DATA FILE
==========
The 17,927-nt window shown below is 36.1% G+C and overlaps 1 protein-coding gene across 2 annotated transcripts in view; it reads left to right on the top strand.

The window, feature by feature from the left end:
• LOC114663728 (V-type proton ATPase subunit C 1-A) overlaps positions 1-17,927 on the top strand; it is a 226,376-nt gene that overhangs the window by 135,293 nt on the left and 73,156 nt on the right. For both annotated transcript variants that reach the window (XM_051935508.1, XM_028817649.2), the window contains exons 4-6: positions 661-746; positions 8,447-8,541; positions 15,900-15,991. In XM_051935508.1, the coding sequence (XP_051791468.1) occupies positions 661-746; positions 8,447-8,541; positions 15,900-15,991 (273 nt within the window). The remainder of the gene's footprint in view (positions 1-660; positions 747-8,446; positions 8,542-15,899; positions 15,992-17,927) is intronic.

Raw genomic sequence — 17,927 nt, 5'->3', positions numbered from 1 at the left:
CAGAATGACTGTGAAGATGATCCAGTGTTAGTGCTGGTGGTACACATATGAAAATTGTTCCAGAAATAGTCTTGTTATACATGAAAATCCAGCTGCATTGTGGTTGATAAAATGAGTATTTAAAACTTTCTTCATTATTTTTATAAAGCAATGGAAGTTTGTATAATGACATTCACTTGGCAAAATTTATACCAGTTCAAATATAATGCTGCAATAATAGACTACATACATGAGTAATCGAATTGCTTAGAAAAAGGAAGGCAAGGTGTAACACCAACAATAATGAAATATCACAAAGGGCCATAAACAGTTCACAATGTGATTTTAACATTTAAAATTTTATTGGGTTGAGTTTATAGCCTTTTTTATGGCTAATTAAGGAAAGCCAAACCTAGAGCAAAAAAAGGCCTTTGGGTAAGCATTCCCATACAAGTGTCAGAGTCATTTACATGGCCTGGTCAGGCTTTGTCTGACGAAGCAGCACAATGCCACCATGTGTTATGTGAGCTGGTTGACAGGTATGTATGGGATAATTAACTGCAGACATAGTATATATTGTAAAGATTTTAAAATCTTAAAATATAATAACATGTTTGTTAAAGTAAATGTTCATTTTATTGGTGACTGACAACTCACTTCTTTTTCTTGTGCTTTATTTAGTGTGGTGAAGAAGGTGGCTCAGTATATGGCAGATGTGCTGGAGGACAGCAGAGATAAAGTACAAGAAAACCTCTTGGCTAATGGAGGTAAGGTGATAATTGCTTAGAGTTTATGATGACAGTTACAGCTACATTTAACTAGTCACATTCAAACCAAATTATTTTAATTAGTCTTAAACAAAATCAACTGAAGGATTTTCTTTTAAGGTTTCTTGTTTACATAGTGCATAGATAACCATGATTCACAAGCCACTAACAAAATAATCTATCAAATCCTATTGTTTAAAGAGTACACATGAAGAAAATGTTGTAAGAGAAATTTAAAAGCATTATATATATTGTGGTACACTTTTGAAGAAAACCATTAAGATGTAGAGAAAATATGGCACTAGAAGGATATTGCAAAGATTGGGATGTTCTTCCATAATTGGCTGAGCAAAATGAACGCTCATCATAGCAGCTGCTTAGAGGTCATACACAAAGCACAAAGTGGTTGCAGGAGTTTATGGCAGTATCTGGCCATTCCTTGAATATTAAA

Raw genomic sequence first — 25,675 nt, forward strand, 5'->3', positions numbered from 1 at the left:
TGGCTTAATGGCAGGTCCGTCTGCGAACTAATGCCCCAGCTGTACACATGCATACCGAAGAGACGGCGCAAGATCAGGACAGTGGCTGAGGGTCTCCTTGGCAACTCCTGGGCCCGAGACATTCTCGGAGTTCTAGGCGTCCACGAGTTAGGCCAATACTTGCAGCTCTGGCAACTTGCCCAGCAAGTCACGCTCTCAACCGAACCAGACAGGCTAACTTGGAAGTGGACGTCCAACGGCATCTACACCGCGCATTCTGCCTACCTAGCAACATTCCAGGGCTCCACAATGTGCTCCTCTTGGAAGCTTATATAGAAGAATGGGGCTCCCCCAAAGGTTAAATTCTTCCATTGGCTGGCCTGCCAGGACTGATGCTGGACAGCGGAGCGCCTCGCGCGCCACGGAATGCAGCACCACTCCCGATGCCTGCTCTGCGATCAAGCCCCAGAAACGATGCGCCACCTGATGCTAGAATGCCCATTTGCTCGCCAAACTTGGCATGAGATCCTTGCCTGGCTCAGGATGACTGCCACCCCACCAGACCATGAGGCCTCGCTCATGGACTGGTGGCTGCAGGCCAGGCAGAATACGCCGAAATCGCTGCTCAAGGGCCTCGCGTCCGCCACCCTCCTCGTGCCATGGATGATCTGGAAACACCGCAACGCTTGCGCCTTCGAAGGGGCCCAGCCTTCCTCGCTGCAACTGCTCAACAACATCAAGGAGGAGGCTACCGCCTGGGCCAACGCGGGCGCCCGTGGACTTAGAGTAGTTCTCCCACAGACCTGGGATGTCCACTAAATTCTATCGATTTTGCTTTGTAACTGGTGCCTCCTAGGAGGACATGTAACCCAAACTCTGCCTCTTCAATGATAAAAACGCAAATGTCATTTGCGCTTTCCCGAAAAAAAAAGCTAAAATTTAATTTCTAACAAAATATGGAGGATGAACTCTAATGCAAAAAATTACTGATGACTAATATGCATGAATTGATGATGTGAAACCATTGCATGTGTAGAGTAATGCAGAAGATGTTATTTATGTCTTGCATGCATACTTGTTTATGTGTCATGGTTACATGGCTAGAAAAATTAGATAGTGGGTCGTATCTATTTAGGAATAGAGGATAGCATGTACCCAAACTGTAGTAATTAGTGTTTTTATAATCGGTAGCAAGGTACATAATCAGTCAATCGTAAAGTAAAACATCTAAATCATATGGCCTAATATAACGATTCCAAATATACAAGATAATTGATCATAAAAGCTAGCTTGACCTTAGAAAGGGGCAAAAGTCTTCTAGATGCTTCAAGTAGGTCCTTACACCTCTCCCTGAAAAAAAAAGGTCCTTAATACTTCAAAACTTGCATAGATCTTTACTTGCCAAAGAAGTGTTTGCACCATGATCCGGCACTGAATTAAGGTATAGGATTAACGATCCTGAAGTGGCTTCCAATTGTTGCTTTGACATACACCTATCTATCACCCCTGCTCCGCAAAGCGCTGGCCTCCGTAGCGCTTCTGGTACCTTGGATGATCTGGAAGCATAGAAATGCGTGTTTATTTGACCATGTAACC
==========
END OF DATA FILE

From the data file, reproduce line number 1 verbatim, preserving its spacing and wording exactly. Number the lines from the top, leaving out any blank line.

The 17,927-nt window shown below is 36.1% G+C and overlaps 1 protein-coding gene across 2 annotated transcripts in view; it reads left to right on the top strand.